Tell Them Who You Are (2005)

Tell Them Who You Are



Critic Consensus: The dysfunctional interaction between director and subject is fascinating, poignant, and revealing of both men and of father-son relationships in general.

Movie Info

Mark Wexler is a successful photojournalist who has also distinguished himself as a documentary filmmaker, but in many ways he has spent much of his life in the shadow of his more famous father, Haskell Wexler. One of Hollywood's greatest cinematographers, Haskell is also known as a director (he made the acclaimed feature Medium Cool as well as a handful of documentaries) and as a tireless political activist. But while Haskell is widely respected as a major talent, he's also known for being … More

Rating: R (for language and some sexual images)
Genre: Documentary, Television, Special Interest
Directed By: ,
Written By: Mark Wexler, Robert DeMaio
In Theaters:
On DVD: Oct 18, 2005
ThinkFilm - Official Site


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Critic Reviews for Tell Them Who You Are

All Critics (71) | Top Critics (30)

It works as a portrait of a father-son relationship that's awkward, volatile, uneven and always painfully real.

Full Review… | March 6, 2007
Associated Press
Top Critic

What we really get from son Mark's unusual take is a sterling movie about fathers (especially famous fathers) and offspring.

Full Review… | November 22, 2005
USA Today
Top Critic

[A] tremendously moving documentary.

Full Review… | October 13, 2005
New York Magazine/Vulture
Top Critic

A real gem of a film.

Full Review… | August 18, 2005
Orlando Sentinel
Top Critic

A vivid picture of a relationship that, like most, isn't quite picture-perfect.

Full Review… | July 8, 2005
Seattle Times
Top Critic

Tell Them Who You Are radiates dignity, the unusual warmth given off by the frustration of trying to know someone.

Full Review… | June 5, 2008
Paste Magazine

Audience Reviews for Tell Them Who You Are

For the record, I believe that family members should never be involved in recording the life stories of loved ones due to the combination of distance and past closeness which can lead to a skewed perspective and usually involves at least one person with an axe to grind or deep-seated issues. Case in point with the latter is the documentary "Tell Them Who You Are" wherein Mark Wexler attempts to document the career of his father, Haskell, the famed cinematographer. That's the case until Haskell hijacks the proceedings to make it more about him as a person, leaving whatever footage in which would normally be cut and vice versa, as Mark forgets that the first rule of the documentarian is to stay behind the camera as much as humanly possible. Admittedly, there is some great stuff here about "Medium Cool," with a neat anecdote about "Coming Home." And some of Haskell's lesser known movies like "Latino" and "Introduction to the Enemy" definitely sound intriguing.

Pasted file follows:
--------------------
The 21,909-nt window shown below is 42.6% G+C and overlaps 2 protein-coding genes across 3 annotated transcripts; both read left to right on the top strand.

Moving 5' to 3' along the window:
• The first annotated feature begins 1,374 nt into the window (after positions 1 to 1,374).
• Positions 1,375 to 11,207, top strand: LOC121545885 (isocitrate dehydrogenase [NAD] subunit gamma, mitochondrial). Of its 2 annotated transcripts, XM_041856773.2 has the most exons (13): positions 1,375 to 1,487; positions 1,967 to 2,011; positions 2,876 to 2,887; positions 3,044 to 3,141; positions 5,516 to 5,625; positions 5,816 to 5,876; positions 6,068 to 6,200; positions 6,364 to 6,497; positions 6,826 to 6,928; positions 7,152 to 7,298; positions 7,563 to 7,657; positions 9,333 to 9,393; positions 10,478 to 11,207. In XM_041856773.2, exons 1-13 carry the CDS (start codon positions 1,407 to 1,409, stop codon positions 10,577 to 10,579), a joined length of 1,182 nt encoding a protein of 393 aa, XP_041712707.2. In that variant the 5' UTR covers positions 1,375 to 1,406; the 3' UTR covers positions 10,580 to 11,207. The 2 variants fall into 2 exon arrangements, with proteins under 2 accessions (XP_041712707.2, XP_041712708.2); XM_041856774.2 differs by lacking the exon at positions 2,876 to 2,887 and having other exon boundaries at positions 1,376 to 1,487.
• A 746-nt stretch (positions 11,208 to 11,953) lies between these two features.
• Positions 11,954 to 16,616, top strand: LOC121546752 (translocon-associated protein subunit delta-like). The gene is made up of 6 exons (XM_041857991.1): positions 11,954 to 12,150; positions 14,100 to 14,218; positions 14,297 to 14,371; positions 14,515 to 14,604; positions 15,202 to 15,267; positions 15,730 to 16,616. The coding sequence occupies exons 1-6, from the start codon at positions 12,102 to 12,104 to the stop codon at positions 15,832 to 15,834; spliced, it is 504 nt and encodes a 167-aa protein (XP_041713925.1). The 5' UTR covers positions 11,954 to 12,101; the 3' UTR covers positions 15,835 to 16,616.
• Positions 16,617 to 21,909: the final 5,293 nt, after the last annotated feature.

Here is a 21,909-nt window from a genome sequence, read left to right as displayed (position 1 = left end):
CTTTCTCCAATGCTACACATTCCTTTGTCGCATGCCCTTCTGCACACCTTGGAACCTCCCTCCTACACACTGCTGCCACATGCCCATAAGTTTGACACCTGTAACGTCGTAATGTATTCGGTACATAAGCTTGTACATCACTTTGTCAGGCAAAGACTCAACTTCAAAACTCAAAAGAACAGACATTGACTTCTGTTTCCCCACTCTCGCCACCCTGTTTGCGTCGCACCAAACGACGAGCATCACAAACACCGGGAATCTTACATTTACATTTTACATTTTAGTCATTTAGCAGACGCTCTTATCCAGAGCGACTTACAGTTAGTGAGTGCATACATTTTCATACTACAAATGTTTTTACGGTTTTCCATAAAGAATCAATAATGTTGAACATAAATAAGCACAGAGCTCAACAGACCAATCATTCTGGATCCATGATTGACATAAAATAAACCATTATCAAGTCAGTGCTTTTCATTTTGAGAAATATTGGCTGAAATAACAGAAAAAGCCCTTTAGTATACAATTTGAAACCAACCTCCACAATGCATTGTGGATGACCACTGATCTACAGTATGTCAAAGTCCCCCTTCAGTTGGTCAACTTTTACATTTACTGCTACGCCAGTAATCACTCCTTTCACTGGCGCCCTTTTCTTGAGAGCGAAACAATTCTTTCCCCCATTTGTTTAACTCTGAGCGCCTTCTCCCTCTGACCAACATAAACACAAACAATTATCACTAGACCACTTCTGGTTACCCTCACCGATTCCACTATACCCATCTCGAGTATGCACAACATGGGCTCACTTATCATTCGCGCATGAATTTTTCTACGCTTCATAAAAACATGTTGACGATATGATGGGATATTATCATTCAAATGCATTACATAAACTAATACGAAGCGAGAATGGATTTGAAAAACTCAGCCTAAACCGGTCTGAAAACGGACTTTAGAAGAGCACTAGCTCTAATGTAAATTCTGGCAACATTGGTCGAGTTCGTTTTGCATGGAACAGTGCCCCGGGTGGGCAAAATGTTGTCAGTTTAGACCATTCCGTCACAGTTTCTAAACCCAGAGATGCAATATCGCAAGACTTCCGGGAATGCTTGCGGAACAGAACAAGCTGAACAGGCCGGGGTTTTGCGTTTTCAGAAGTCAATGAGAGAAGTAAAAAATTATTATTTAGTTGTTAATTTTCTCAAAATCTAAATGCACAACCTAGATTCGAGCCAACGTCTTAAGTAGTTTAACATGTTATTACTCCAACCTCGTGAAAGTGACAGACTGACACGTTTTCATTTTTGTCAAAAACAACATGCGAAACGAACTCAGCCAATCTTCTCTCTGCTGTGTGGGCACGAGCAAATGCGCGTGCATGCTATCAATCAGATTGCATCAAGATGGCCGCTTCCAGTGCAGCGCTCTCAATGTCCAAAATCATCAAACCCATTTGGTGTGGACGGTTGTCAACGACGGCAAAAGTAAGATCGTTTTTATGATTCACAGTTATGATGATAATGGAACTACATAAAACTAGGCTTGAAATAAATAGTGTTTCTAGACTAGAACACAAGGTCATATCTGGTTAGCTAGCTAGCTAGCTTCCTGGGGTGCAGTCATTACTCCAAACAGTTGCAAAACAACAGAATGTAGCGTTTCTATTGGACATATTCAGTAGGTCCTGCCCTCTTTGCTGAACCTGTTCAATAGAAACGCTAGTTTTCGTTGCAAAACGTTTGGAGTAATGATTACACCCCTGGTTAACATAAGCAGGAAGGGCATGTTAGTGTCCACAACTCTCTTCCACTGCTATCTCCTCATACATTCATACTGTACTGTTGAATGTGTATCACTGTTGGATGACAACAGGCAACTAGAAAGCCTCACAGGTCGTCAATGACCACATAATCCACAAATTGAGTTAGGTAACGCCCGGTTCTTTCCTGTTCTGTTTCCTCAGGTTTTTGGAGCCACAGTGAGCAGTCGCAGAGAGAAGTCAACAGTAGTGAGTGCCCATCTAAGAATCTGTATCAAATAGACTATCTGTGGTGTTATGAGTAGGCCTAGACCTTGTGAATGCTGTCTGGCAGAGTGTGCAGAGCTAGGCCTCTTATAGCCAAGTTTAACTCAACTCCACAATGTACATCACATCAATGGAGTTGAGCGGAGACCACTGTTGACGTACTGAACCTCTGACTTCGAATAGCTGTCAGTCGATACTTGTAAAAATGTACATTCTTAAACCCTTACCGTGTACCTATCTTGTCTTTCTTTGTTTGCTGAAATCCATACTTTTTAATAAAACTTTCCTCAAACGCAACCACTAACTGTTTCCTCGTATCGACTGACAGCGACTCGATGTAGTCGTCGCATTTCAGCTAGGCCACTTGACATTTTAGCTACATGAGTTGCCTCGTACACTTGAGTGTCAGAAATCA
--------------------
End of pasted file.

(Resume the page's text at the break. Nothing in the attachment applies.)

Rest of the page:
But getting back to those issues, the documentary seeks to portray Haskell as irascible and whose left wing politics which did not stop him from working with Elia Kazan stopped him from accomplishing much more in a career full of accomplishments.(At the age of 87, apparently he is still working.) Personally, any discussion of paternal issues by the participants only serve to make me feel well-adjusted which is quite the accomplishment. Look, I am not saying we should venerate all artists or gloss over their shortcomings. It's just that I don't care.

Walter M.

Super Reviewer


Although this is supposedly a documentary about the relationship between cinematographer/filmmaker Haskell Wexler and his son Mark, it's pretty much a cheap therapy session for the son, allowing him to whine for 90 minutes about what a bad father his dad is/was, complete with selectively edited scenes of Dad being a dick. Roll end credits.

The irony is that Mark's central message seems to be that he finds it difficult to live in the shadow of his famous father. So he responds by making a documentary (just like his dad might do) and interviewing a bunch of famous people (George Lucas, Dennis Hopper, etc.) in the process... people he surely wouldn't have had access to if not for his father.

The documentary itself is pretty uninspired, but I enjoyed the inclusion of footage from the senior Wexler's work, especially his lesser seen films.

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